The forms of electronic communication that individuals and companies use to share information with friends, colleagues and customers. A primary feature of social media such as Twitter, Instagram, Snapchat and Facebook is that people actively follow someone who posts content, and they are able to respond. For example, users can resend (retweet) messages on Twitter and reply to posts on Facebook. See retweet
Ordinary blogs may allow feedback, and some websites do as well, but social media is all about spreading information to participating users. Contrast with "industrial media," which refer to professionally produced radio, TV and film.
The terms "social media," "social network," "social networking," "social platform," "social neworking site" and "social networking service" are synonymous.
The danger with social media is that erroneous news travels as fast as or faster than genuine news. In Clint Watts' insightful book "Messing with the Enemy: Surviving in a social media world of hackers, terrorists, Russians and fake news" he explains why social media becomes "antisocial media" (see fake news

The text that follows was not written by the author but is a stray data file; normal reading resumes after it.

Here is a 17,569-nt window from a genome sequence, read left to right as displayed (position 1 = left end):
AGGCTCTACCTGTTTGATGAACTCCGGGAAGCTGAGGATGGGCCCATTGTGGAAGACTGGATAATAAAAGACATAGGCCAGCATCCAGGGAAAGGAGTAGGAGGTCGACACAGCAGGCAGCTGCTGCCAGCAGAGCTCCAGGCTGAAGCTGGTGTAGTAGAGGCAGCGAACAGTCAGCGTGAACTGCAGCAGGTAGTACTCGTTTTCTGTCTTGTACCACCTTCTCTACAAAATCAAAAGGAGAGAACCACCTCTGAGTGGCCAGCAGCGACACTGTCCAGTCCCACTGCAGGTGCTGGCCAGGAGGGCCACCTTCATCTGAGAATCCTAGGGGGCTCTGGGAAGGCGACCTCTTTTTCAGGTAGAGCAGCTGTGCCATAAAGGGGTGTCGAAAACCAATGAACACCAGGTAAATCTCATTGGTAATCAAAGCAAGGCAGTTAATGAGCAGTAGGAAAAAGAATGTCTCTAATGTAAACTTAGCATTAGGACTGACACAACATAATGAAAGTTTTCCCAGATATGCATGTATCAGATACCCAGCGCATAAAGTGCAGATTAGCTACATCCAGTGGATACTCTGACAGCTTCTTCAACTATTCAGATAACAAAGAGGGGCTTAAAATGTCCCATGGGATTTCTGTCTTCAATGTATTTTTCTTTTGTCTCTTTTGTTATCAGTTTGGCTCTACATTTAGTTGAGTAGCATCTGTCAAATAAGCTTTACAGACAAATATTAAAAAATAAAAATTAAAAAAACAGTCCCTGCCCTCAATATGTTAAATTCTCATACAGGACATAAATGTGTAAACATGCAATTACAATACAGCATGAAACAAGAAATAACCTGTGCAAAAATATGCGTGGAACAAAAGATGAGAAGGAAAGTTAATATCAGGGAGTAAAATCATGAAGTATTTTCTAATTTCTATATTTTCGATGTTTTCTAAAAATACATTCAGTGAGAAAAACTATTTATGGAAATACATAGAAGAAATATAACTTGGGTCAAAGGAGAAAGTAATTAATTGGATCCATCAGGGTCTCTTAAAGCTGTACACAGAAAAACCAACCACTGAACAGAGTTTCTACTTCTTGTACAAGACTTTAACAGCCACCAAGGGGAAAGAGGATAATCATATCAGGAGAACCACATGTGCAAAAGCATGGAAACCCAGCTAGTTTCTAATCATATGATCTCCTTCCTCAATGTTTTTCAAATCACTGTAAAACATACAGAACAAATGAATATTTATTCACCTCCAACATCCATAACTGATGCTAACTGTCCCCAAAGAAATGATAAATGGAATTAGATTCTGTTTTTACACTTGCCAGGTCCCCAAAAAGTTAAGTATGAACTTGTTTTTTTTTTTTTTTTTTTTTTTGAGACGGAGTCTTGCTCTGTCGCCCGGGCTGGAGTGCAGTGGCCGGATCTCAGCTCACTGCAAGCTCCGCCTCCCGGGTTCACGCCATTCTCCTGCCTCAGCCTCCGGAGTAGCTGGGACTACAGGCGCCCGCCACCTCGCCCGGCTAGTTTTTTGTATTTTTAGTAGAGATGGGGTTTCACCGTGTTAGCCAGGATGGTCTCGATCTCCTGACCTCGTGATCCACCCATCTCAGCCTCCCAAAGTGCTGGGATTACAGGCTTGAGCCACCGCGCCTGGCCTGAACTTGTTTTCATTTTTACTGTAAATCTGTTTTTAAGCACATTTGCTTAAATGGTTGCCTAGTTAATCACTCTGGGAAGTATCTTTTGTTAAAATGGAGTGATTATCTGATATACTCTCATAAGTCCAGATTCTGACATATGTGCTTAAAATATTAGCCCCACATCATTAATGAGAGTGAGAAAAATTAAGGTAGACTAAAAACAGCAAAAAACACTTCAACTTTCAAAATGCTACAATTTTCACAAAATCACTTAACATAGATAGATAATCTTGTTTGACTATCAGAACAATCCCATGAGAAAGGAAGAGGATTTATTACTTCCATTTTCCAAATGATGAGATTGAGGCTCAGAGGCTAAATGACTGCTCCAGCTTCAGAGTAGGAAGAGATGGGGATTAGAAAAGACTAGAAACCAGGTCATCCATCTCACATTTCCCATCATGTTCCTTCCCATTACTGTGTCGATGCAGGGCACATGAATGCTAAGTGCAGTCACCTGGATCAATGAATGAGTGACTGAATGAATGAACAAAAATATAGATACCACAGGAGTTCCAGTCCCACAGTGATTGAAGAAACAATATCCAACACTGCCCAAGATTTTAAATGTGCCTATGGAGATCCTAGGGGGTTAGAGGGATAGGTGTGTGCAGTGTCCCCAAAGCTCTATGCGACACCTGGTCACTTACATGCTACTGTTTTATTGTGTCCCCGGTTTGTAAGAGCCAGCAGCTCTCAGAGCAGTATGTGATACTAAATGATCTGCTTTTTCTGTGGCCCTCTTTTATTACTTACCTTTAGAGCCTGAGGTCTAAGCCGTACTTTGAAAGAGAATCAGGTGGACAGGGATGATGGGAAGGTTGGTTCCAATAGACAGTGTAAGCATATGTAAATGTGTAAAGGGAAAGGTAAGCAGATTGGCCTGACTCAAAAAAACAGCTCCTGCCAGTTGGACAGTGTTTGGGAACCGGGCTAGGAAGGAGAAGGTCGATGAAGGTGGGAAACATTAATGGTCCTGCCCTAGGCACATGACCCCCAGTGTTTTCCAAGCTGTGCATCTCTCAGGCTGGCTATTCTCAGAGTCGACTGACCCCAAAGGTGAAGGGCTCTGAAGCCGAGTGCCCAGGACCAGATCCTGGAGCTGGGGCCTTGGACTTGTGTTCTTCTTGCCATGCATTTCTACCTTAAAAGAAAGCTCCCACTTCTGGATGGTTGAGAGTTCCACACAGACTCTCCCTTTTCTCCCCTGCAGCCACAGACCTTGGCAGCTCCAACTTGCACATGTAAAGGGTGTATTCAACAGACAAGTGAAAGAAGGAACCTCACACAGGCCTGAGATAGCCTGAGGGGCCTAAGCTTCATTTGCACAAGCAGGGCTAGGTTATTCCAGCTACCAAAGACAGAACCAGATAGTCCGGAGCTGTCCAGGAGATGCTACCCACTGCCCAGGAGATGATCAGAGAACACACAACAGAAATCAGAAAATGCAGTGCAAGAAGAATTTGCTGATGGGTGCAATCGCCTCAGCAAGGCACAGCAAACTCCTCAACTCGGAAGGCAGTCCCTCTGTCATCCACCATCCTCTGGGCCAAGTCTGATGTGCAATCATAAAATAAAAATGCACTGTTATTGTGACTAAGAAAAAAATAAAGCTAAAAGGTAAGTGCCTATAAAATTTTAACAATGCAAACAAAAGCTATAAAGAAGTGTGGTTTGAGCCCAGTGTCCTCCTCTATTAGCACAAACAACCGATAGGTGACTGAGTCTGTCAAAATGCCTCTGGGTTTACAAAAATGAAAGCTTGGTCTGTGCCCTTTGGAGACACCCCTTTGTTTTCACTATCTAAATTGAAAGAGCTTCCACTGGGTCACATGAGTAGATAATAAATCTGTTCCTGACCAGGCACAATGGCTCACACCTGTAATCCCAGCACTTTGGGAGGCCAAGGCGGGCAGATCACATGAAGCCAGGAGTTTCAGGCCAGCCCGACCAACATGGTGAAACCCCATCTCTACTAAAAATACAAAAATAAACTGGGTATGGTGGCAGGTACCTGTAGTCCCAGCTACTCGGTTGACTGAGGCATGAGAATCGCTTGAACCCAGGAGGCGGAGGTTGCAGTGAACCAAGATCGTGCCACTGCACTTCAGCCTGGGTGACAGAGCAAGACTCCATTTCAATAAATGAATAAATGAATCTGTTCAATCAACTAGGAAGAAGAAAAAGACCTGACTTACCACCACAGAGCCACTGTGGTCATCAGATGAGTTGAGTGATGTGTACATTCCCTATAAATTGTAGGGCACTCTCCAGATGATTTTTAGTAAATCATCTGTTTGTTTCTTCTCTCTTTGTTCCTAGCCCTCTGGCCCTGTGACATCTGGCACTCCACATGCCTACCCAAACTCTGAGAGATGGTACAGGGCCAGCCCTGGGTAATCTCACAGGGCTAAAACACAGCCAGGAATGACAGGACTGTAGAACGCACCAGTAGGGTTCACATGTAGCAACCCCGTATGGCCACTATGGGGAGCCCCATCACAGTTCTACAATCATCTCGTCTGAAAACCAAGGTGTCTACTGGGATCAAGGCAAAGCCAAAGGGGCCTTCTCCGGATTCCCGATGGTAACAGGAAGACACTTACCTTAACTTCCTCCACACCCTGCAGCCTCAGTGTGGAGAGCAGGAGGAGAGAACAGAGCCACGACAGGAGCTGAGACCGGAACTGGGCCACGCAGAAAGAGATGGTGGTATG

Worse yet, the social media platforms reinforce members' views of the world by feeding them similar information in the form of news and ads. Algorithms determine a person's social, religious and political opinions and feed them information that aligns with those views rather than giving them anything diverse or contradictory. These platforms have become extensions to radio, TV and Internet news, which over the past several decades have become opinion platforms that favor one side over the other. There is little balance in today's news from any single source except perhaps from "The Week," a print and online magazine noted for representing both sides in its articles. See viral content
, new media
, social networking service
and user-generated content